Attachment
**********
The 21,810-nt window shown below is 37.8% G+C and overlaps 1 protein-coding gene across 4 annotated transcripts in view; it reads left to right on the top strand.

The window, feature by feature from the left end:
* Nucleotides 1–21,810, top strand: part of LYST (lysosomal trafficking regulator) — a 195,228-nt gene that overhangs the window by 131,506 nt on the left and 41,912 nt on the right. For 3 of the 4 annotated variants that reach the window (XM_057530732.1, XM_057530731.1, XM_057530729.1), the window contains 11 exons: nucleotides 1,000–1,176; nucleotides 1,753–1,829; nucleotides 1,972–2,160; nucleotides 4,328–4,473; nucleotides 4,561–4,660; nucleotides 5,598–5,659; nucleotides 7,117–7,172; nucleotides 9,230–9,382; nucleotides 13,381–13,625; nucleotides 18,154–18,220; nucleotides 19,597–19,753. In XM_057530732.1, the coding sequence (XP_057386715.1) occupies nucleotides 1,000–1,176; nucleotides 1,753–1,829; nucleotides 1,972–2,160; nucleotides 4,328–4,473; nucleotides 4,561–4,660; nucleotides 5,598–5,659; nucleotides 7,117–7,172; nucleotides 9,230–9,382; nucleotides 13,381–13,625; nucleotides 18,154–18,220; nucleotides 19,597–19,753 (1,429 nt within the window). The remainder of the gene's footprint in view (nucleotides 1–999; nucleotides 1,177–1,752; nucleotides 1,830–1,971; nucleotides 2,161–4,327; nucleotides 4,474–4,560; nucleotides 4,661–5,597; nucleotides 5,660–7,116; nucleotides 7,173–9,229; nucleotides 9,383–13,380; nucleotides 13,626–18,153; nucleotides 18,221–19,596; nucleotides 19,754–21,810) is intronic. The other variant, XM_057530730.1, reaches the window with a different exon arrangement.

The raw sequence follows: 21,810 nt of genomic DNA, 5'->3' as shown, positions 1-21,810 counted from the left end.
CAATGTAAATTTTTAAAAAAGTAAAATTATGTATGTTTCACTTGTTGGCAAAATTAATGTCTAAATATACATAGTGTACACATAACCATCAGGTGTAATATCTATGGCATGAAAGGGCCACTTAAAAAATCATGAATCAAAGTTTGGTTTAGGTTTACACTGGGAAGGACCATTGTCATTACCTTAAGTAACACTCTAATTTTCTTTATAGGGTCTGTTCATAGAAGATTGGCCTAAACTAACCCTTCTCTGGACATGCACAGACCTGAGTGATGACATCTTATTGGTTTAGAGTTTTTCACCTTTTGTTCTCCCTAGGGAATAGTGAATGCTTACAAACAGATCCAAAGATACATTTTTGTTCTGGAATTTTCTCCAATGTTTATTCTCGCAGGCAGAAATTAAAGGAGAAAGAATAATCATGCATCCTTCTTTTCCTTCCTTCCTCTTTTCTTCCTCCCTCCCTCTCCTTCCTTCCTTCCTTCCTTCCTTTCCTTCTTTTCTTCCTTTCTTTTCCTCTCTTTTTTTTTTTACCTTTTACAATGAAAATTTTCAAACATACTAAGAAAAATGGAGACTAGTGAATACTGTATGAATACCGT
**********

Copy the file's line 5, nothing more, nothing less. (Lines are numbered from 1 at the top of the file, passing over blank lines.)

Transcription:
CAATGTAAATTTTTAAAAAAGTAAAATTATGTATGTTTCACTTGTTGGCAAAATTAATGTCTAAATATACATAGTGTACACATAACCATCAGGTGTAATATCTATGGCATGAAAGGGCCACTTAAAAAATCATGAATCAAAGTTTGGTTTAGGTTTACACTGGGAAGGACCATTGTCATTACCTTAAGTAACACTCTAATTTTCTTTATAGGGTCTGTTCATAGAAGATTGGCCTAAACTAACCCTTCTCTGGACATGCACAGACCTGAGTGATGACATCTTATTGGTTTAGAGTTTTTCACCTTTTGTTCTCCCTAGGGAATAGTGAATGCTTACAAACAGATCCAAAGATACATTTTTGTTCTGGAATTTTCTCCAATGTTTATTCTCGCAGGCAGAAATTAAAGGAGAAAGAATAATCATGCATCCTTCTTTTCCTTCCTTCCTCTTTTCTTCCTCCCTCCCTCTCCTTCCTTCCTTCCTTCCTTCCTTTCCTTCTTTTCTTCCTTTCTTTTCCTCTCTTTTTTTTTTTACCTTTTACAATGAAAATTTTCAAACATACTAAGAAAAATGGAGACTAGTGAATACTGTATGAATACCGT